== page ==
While inflation has already ruined many people's plans for a summer trip cross-country, the impact of rising prices may soon hit some people where it'll really hurt.

Cannabis, and many of its related products, has so far largely escaped the kind of double-digit increases seen in many food products such as chicken to avocados — one analytics firm even reported that the price of marijuana flowers, edibles and vaping products fell by a respective 16.7%, 11.8% and 12.4% between January 2021 and 2022.

But for interconnected reasons having to do with everything from lack of available materials to supply chain disruption, prices for most things have been rising steadily and at a rate unseen in 40 years.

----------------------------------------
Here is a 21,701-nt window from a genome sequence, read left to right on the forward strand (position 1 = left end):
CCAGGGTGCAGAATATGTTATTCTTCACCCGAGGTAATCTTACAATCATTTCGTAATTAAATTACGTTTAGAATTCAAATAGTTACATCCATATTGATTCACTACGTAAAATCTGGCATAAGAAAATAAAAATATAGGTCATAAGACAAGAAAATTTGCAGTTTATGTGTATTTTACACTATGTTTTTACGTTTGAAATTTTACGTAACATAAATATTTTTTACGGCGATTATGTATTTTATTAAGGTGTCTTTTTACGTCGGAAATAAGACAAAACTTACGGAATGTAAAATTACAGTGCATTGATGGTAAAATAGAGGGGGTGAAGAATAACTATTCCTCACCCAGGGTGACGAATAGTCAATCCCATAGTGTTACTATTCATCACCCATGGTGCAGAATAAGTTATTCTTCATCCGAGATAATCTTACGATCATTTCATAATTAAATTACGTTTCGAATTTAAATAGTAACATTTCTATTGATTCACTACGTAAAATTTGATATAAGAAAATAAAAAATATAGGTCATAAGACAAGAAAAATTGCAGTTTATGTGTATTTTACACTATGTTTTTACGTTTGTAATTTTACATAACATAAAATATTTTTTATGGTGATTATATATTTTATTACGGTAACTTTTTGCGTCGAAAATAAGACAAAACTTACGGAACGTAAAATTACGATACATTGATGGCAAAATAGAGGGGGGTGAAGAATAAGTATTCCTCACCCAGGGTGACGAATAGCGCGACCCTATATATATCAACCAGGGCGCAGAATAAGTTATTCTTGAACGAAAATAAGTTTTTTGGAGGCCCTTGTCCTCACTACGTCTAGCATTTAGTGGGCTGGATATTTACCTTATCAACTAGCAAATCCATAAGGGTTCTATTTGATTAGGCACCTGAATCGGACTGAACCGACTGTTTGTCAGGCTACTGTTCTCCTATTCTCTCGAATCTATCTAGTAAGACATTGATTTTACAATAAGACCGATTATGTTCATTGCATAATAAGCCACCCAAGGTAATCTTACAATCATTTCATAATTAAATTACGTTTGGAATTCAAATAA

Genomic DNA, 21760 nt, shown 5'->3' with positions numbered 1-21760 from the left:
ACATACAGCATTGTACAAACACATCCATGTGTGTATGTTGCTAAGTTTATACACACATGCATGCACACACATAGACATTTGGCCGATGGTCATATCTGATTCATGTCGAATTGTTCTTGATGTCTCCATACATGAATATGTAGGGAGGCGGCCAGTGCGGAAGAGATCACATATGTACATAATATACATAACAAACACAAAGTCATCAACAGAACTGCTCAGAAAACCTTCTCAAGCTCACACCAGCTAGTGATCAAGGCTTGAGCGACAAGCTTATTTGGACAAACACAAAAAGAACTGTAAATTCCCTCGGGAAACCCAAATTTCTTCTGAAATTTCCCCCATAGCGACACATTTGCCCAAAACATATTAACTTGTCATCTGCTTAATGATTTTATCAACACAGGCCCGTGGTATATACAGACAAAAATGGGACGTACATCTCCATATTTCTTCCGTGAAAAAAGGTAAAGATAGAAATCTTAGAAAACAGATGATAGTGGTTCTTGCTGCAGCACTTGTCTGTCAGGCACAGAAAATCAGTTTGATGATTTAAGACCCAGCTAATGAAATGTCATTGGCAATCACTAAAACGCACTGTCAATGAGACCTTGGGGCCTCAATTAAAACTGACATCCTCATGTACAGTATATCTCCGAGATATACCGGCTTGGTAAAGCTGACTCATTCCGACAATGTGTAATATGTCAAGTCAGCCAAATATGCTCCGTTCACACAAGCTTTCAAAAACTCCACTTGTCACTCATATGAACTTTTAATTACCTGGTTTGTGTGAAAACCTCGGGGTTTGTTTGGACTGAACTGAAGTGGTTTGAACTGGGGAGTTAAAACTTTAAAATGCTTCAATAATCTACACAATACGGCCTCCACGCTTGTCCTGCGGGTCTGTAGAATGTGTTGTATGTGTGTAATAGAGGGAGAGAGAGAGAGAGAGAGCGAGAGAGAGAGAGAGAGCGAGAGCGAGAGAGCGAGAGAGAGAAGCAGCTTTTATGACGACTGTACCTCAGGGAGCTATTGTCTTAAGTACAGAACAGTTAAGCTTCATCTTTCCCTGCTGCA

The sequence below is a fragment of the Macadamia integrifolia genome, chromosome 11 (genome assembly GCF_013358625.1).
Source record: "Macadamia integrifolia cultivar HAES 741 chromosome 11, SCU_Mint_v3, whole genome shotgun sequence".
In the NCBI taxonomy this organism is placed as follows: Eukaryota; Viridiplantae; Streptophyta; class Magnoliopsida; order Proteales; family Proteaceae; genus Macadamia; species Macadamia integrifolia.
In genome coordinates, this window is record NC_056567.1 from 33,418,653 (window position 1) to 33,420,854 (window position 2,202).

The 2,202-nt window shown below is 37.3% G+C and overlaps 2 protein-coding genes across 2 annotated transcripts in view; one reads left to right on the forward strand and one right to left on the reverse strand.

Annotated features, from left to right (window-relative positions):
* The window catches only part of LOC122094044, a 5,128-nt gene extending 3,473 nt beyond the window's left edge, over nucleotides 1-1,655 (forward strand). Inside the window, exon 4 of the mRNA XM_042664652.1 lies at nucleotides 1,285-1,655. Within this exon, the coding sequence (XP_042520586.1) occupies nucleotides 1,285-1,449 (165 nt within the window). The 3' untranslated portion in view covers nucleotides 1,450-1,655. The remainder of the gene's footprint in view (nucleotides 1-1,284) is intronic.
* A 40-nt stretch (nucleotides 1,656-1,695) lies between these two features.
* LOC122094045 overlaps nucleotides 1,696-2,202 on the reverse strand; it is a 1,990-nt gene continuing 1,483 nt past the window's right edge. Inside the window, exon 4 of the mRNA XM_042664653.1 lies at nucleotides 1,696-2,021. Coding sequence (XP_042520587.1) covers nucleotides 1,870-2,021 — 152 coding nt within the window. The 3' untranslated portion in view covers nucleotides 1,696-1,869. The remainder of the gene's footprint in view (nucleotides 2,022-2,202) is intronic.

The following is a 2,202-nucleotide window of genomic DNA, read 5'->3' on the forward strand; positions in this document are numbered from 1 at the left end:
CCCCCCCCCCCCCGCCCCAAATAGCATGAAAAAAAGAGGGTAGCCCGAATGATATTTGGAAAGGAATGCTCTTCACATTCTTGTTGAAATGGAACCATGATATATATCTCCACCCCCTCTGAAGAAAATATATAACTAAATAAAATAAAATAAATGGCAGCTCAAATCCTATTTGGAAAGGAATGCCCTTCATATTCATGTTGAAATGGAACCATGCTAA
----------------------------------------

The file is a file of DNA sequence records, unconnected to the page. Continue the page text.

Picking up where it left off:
Even if the main item hasn't increased in price, rising costs for packaging material has left almost no industry unaffected.

Between June 2021 and 2022, the consumer price index rose by 9.1%.

Has Inflation Finally Come For People's Weed?

And, as the latest report from cannabis industry and accounting firm GreenGrowth CPAs shows, inflation may have finally started coming for the cannabis industry.

Amid rising cost of labor and materials necessary to make ready-to-consume cannabis, one in every four retailers that produce it reported that they have either raised or plan to raise prices by more than 10% in the next year.

"The COVID-19 pandemic had a comparatively limited impact on cannabis operators," reads the report. "According to last year’s data set, the top two reported issues, supply chain and difficulty hiring, affected nearly all sectors in 2021. [...] In addition, the most common issue impacting operators today are supply challenges."